The family of murdered soldier Lee Rigby have paid tribute to him as detectives continued a rapidly developing investigation into his barbaric killing.
Relatives of Drummer Rigby, 25, described their pride in the young father, who was brutally hacked to death near Woolwich barracks in south east London on Wednesday.
They spoke for the first time as detectives continued to question a 29-year-old man on suspicion of conspiracy to murder, and two other men who were shot by police after charging towards armed officers remained in hospital.
Two women - aged 29 and 31 - have both been released without charge after they were held on suspicion of conspiracy to murder.
Speaking earlier at the regimental HQ of Drummer Rigby's unit, the Royal Regiment of Fusiliers, in Bury, Greater Manchester, his stepfather Ian read a statement from the family. He said: "What can we say about Lee, our hero? We are so so proud of Lee. When Lee was born the family adored him, he was a precious gift given to us. Lee's dream growing up was always to join the army, which he succeeded in doing. He was dedicated and loved his job."
Drummer Rigby's wife Rebecca, mother to their two-year-old son Jack, said through tears that he was "a devoted father".
Searches continued on Friday at various addresses - three in south London, one in east London, one in north London and one in Saxilby, Lincolnshire, the former home of a man called Michael Adebolajo. The second suspected attacker has been named in reports as Michael Oluwatobi Adebowale, of Greenwich, south east London.
Drummer Rigby was hit by a car and then attacked with weapons including a knife and a meat cleaver. He has been formally identified but the cause of his death was not confirmed by a post-mortem examination. An inquest will be opened in due course, Scotland Yard said.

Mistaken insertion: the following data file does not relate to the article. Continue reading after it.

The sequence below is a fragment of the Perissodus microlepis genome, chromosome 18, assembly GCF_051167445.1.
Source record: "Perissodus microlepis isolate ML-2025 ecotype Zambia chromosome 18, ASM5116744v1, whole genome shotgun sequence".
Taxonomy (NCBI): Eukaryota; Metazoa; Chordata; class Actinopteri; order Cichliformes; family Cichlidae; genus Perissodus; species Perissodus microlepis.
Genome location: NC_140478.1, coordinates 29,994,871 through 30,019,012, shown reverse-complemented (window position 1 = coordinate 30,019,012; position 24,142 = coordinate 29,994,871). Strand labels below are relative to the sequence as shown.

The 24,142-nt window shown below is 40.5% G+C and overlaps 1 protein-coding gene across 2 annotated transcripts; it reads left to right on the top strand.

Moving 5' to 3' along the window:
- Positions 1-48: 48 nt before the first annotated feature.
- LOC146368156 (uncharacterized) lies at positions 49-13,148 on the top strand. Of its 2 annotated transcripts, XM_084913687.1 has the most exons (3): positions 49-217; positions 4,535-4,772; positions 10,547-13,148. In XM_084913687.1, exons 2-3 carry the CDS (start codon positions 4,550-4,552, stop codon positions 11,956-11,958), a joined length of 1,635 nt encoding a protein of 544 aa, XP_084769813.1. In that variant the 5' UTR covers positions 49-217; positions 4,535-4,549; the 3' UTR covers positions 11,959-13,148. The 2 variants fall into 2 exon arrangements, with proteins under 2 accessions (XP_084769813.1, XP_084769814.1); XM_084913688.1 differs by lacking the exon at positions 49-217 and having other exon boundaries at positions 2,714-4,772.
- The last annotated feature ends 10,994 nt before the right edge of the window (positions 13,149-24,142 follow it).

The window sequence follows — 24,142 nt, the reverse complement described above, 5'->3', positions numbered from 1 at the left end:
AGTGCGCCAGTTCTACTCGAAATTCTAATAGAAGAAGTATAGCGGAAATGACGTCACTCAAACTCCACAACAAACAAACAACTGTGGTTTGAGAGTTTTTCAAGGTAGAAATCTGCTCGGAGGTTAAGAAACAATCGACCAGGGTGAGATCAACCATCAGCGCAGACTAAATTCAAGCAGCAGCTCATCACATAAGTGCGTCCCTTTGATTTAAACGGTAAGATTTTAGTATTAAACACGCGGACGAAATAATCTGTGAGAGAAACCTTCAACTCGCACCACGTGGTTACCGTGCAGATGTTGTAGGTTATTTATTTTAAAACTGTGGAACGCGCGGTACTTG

A steady stream of wellwishers continued to lay flowers near the scene of the murder, with bouquets numbering in their thousands. Many carried cards and messages, while a Union flag was tied to railings with the message: "You lived a hero and died at the hands of two cowards," written across it. A red Manchester United flag was also left along with dozens of candles, balloons and soft toys. Among those coming to pay their respects was British National Party leader Nick Griffin, who claimed he had come for personal rather than political reasons.
Meanwhile, two men are due to appear in court charged with racially aggravated threatening behaviour over an incident in an east London fast food restaurant on Thursday. Labourer Toni Latcal, 32, and plasterer Eugen-Aurelian Eugen-Beredei, 34, both from London, were arrested following the incident at 9.15pm on Thursday. Latcal was charged with racially aggravated threatening behaviour and causing criminal damage, while Eugen-Beredei was charged with racially aggravated threatening behaviour. Both remain in custody and will appear at Thames Magistrates Court.